Comparative Assessment of Severe Acute Respiratory Syndrome Coronavirus 2 Variants in the Ferret Model

mBio. 2022 Sep 22;e0242122. doi: 10.1128/mbio.02421-22. Online ahead of print.

Abstract

The continued spread of severe acute respiratory syndrome coronavirus 2 (SARS-CoV-2) in humans necessitates evaluation of variants for enhanced virulence and transmission. We used the ferret model to perform a comparative analysis of four SARS-CoV-2 strains, including an early pandemic isolate from the United States (WA1), and representatives of the Alpha, Beta, and Delta lineages. While Beta virus was not capable of pronounced replication in ferrets, WA1, Alpha, and Delta viruses productively replicated in the ferret upper respiratory tract, despite causing only mild disease with no overt histopathological changes. Strain-specific transmissibility was observed; WA1 and Delta viruses transmitted in a direct contact setting, whereas Delta virus was also capable of limited airborne transmission. Viral RNA was shed in exhaled air particles from all inoculated animals but was highest for Delta virus. Prior infection with SARS-CoV-2 offered varied protection against reinfection with either homologous or heterologous variants. Notable genomic variants in the spike protein were most frequently detected following WA1 and Delta virus infection. IMPORTANCE Continued surveillance and risk assessment of emerging SARS-CoV-2 variants are critical for pandemic response and preparedness. As such, in vivo evaluations are indispensable for early detection of variants with enhanced virulence and transmission. Here, we used the ferret model to compare the pathogenicity and transmissibility of an original SARS-CoV-2 isolate (USA-WA1/2020 [WA1]) to those of a panel of Alpha, Beta, and Delta variants, as well as to evaluate protection from homologous and heterologous reinfection. We observed strain-specific differences in replication kinetics in the ferret respiratory tract and virus load emitted into the air, revealing enhanced transmissibility of the Delta virus relative to previously detected strains. Prior infection with SARS-CoV-2 provided varied levels of protection from reinfection, with the Beta strain eliciting the lowest level of protection. Overall, we found that ferrets represent a useful model for comparative assessments of SARS-CoV-2 infection, transmission, and reinfection.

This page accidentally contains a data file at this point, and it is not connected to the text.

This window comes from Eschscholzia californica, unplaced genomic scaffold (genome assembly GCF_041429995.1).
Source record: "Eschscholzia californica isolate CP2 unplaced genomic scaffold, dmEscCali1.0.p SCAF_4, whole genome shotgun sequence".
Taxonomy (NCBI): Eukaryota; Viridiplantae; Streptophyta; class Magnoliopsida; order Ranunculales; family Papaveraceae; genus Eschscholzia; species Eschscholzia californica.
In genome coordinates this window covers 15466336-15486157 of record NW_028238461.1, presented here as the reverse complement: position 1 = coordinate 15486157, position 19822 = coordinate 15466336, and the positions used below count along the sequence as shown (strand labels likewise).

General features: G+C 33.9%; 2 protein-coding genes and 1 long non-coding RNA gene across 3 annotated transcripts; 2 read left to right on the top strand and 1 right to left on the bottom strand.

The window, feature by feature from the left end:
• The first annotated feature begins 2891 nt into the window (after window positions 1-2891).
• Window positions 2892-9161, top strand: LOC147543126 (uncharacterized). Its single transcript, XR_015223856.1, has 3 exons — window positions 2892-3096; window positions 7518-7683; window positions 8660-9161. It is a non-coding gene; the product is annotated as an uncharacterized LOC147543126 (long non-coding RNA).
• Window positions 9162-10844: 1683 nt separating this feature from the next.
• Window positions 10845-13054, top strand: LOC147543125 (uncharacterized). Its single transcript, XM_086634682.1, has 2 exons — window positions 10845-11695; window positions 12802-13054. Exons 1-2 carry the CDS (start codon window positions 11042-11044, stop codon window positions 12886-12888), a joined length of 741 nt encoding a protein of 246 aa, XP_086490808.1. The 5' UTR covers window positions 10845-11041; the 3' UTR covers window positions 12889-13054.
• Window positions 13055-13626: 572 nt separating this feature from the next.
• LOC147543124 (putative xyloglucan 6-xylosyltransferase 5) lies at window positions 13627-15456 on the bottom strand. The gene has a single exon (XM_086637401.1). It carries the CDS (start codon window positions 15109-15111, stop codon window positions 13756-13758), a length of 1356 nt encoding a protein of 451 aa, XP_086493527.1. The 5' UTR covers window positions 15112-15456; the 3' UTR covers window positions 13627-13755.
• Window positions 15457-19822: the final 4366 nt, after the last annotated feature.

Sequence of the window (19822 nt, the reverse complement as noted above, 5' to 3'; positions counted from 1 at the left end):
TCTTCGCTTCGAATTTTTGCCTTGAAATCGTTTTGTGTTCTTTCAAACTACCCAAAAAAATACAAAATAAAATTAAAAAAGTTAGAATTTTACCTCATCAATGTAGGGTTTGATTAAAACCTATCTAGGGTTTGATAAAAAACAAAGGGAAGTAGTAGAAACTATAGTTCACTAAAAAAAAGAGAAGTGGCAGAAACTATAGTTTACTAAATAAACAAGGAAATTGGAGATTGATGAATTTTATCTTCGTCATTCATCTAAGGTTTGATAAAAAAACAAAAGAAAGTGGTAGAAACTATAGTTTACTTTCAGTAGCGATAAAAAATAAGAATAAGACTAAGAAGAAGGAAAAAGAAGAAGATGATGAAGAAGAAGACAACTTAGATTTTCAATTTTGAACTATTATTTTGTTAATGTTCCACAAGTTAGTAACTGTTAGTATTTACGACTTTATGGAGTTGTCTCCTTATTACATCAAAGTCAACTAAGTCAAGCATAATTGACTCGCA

Keywords: COVID-19; Delta; SARS-CoV-2; airborne transmission; ferret; reinfection; variant.